|Scientific name:||Cistus salviifolius L.|
|Common name:||White Rockrose, Sage-leaved Cistus|
|Hebrew name:||לוטם מרווני|
|Arabic name:||لبّـاد أبيض|
|Plant Family:||Cistaceae, לוטמיים|
|Stems:||30-60 cm high; spreading, hairs long, in short, stellate clumps, or glandular|
|Fruits / pods:||Loculicidal capsule|
|Flowering Period:||March, April, May, June|
|Distribution:||Mediterranean Woodlands and Shrublands, Semi-steppe shrublands, Montane vegetation of Mt. Hermon|
Derivation of the botanical name:
Cistus, from kisthos or kistos, "the rock-rose" (Carl Linnaeus).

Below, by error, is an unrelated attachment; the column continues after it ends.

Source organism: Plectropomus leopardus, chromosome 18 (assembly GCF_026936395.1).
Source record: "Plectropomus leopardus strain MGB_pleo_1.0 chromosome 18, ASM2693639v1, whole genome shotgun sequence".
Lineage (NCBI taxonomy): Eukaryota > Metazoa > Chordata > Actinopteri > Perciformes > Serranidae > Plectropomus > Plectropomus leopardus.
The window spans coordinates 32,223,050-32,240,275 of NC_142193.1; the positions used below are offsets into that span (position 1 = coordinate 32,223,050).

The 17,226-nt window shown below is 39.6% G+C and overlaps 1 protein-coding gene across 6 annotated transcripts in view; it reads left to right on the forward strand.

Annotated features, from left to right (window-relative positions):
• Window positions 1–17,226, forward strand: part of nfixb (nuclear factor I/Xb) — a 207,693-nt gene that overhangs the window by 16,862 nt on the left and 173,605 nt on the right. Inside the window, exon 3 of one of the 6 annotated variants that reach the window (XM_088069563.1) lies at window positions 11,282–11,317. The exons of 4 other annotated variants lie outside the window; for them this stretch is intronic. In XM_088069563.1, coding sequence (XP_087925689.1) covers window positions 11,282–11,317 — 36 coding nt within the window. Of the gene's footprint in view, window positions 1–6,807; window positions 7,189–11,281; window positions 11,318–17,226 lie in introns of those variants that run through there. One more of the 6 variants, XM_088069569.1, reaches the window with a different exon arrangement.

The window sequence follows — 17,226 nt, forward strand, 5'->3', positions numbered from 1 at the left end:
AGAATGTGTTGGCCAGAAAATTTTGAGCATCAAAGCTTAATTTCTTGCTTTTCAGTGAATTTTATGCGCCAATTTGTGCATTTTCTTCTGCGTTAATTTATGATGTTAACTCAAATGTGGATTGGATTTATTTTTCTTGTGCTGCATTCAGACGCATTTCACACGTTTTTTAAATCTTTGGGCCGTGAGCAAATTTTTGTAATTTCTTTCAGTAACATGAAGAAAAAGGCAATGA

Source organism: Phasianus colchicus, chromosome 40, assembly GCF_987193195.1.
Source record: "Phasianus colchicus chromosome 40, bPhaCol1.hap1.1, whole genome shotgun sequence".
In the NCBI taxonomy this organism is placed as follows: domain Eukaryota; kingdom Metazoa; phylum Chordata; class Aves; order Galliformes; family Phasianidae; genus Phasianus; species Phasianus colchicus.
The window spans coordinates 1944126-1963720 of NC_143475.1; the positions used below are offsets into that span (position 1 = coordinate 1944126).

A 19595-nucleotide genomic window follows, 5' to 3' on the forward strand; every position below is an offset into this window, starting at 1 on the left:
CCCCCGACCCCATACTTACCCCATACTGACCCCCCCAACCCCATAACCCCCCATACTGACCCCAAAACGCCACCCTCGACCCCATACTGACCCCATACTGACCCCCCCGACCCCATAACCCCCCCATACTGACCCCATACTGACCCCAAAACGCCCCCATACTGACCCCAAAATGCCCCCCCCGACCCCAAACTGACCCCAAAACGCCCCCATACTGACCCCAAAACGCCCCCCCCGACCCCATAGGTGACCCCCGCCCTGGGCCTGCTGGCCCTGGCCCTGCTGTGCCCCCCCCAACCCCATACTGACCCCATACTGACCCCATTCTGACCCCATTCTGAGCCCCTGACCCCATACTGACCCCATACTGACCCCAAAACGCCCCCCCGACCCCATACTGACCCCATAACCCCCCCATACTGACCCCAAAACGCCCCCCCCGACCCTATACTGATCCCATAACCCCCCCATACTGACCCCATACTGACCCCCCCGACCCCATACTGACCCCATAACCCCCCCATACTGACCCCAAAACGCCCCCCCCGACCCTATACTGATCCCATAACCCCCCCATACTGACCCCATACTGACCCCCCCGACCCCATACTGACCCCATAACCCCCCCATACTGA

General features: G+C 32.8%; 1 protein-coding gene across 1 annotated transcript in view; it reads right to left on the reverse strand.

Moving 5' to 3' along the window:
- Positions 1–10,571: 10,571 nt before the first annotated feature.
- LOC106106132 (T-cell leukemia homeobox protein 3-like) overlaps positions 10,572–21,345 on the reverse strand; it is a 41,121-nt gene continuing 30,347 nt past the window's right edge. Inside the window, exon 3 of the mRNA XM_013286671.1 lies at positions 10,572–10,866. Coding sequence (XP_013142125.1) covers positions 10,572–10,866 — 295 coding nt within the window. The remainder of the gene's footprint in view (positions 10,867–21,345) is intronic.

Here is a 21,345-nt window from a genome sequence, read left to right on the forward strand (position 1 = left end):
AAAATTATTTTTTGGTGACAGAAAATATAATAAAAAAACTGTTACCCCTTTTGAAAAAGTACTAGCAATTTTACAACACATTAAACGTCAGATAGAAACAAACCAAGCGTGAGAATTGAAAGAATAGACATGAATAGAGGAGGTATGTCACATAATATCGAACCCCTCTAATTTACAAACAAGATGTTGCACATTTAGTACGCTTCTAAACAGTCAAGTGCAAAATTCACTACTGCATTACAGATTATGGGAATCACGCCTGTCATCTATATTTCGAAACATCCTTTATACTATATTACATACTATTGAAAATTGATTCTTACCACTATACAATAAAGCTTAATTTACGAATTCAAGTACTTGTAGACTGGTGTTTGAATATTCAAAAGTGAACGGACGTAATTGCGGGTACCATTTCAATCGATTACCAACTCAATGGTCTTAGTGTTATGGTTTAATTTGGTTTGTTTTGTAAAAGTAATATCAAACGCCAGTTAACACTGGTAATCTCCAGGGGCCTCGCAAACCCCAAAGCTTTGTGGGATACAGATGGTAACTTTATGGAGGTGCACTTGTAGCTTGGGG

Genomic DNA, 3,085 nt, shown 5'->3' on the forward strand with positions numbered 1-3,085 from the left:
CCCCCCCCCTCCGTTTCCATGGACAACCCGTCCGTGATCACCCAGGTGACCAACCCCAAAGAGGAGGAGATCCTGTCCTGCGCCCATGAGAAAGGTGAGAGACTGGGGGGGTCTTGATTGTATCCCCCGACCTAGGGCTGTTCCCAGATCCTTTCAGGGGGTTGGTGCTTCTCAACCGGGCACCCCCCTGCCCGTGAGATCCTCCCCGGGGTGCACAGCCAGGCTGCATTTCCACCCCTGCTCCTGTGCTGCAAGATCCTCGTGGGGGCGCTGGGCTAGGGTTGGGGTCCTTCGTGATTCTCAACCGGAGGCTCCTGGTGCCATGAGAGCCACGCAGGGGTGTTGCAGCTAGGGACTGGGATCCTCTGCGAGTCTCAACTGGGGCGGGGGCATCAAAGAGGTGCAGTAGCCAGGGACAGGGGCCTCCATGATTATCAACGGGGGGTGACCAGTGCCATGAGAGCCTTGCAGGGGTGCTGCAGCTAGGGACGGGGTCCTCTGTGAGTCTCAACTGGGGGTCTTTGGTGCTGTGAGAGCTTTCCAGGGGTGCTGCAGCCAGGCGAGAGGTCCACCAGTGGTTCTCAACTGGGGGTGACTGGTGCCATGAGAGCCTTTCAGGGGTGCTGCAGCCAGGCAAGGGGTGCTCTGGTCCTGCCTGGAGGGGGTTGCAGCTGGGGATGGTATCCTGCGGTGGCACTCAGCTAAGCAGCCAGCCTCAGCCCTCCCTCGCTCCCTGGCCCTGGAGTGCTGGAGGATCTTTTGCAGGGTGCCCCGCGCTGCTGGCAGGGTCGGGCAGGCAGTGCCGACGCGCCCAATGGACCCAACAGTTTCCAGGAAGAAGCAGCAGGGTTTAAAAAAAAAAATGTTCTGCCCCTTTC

salviifolius, salvia, "sage" and folius, "leaves"; with leaves like those of that (sage) genus.
The Hebrew name Hebrew לוטם, lotem , Aramaic לוטמא, lotma, is identified with Greek ladanos and Latin ladanum, the rockrose - an evergreen shrub of the Cistus genus. In Israel we can find the Cistus incanus/ creticus/ villosus and the Cistus salviifolius. The Cistus ladaniferus that produces the much coveted resin, does not grow in Israel. Ladanum resin was sought after for its aromatic properties as incense, but mostly as medicine.
The two references in Book Genesis of the Hebrew word Lot (לוט), is wrongly translated "myrrh". Myrrh is not indigenous to Gilead or Israel.
"Lot" (לוט), ledum, ladanum, laudanum, a fragrant resinous gum, collected from the leaves of the Cistus, is the material referred to.
Ladanum is used in herbal medicine and as a perfume ingredient.
Location: Carmel mountains